To develop as effective readers, pupils should be taught to: -
- read accurately, fluently and with understanding
- understand and respond to the texts they read
- read, analyse and evaluate a wide range of texts; including literature from the English literary heritage and from other cultures and traditions
We believe that reading is the most vital skill to be acquired in the early years at school. It is about enjoyment and making meaning; about reading for information and pleasure.
- To have all children wanting to read as well as being able to; and to provide an atmosphere for learning to read, free from anxiety, stress and competition.
- To treat each child as an individual; recognising and building on pre-school language experience.
- To provide a rich and stimulating learning environment.
- To develop independent, critical readers who read for pleasure as well as to gain information.
- To provide inviting book areas where children can browse.
- To foster a love of books and motivate children by giving them a positive sense of enjoyment associated with books.
- To encourage children to read fluently, accurately and with full understanding (and to evaluate and justify preferences).
- To teach the alphabet with the ability to apply this to dictionaries, thesauri and reference books.
- To value children's own writing as reading material.
- To help children to extract information and develop the skills of skimming and scanning.
- To encourage the children to select and interpret information, reading critically, so as to form balanced opinions.
- To endeavour, within the limits of our resources, to provide pupils with a variety of texts.
- To enable children to understand and use library resources.
- To enable children to understand and use ICT resources.
What does this look like at Holy Trinity?
- Structured early learning programme, supported by ‘Floppy's Phonics’, which is taught in EYFS and Year 1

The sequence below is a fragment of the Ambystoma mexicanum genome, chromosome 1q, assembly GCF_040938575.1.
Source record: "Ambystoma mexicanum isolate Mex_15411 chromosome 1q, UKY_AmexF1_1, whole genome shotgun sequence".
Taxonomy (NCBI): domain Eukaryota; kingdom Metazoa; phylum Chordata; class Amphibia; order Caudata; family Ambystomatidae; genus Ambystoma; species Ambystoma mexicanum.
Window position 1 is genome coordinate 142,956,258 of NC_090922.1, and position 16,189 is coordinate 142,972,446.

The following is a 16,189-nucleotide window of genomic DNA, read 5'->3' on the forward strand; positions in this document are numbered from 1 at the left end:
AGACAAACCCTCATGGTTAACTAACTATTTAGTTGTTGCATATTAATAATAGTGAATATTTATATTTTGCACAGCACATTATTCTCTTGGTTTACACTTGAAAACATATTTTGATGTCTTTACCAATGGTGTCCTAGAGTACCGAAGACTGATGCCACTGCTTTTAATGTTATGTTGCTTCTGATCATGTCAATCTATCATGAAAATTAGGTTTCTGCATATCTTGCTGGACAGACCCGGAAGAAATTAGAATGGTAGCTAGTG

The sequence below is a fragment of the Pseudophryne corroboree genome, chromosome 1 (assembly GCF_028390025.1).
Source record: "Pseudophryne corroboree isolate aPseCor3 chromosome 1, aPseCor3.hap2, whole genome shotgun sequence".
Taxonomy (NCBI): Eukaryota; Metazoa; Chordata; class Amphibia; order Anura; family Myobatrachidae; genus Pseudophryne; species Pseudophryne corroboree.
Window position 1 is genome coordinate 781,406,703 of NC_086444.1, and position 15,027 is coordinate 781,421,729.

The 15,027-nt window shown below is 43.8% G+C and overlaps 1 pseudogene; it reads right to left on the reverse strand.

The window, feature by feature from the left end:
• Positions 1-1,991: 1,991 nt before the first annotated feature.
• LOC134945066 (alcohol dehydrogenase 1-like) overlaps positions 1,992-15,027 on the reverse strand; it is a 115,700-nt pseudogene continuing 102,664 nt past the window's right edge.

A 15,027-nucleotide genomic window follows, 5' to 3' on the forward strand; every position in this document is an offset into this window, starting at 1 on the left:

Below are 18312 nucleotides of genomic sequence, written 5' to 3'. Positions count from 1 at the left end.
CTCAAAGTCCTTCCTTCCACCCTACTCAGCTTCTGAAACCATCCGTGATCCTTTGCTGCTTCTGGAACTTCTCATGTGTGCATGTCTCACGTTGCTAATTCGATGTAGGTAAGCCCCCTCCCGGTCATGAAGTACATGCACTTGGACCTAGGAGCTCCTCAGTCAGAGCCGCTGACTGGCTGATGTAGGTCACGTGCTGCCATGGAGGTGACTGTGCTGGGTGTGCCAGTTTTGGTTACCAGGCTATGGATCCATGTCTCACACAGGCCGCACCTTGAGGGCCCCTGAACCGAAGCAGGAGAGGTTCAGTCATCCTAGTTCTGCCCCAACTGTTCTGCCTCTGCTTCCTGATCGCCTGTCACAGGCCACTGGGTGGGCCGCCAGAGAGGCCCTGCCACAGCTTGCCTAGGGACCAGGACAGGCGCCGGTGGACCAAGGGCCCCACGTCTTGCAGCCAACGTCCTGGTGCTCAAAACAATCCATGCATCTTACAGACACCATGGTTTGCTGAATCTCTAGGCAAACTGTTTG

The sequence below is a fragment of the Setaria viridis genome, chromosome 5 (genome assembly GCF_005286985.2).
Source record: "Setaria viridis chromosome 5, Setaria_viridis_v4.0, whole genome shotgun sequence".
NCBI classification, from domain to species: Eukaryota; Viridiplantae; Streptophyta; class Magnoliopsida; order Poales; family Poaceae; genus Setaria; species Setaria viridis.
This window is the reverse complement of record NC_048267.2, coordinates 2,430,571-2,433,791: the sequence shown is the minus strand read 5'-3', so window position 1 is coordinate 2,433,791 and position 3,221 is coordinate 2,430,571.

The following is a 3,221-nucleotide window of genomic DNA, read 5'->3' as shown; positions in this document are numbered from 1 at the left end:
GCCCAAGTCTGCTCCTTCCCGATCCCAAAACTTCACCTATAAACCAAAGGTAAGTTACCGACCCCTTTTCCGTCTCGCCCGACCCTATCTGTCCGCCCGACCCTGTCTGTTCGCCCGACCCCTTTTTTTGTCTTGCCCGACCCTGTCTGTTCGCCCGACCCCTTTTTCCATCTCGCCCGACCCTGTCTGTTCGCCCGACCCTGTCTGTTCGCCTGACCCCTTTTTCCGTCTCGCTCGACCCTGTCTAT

- Guided Reading Sessions
- Shared Reading (Whole class Texts)
- Independent/Quiet Reading
- Reading across the curriculum linked to stimulating topics.
- Reading to support/inform writing
- Visits to and from authors and illustrators
- Creating a language rich environment with well presented displays and word banks
- A wide range of reading material
Guided reading is used to develop comprehension skills. Once children have been assessed, the teacher can be confident that the texts that they read are instructional. As a result, the teacher can use guided sessions to focus on encouraging the children to read independently, so spending the time in the session on discussion of the text.
Within EYFS and KS1, children do two guided reading sessions a week.
Within KS2, children do one guided reading session a week.
At Holy Trinity, we see the value in individual reading, both supported and independent.
Opportunities are provided, in school, for independent reading and children are encouraged to visit the library, at least once a fortnight, to choose a book that they can read at home. For those children reading within the ‘banded books’, they are encouraged to choose a book within their particular band.
In EYFS and KS1, teachers keep a record of the books that individual children have read, either to a teacher, a TA or to a volunteer. We aim to ensure that all children should read to an adult, individually, twice a week (more frequently, if the child is struggling). Once readers have attained a sound degree of fluency and comprehension, they become ‘Free Readers’ and are awarded a certificate. At this point, children are given a reading record in which they can write details of the book that they are reading. They will no longer read individually, however, in KS1, they will continue to take part in two guided reading sessions a week.
Within EYFS and KS1, children will work through the ‘Floppy’s Phonics’ scheme as part of their individual and guided reading. However, a teacher and TA may feel that a child would benefit from a sideways move in reading material. This may be to work on a child’s decoding skills or to work on comprehension skills.
Every classroom has a wide range of reading material available for all children.
- Each child has a reading record which is up-dated by the teacher
- A School/Home Reading record book (or Reading Diary) will also be used for parents to make comments in
The school welcomes a number of volunteers who come to hear individual children read.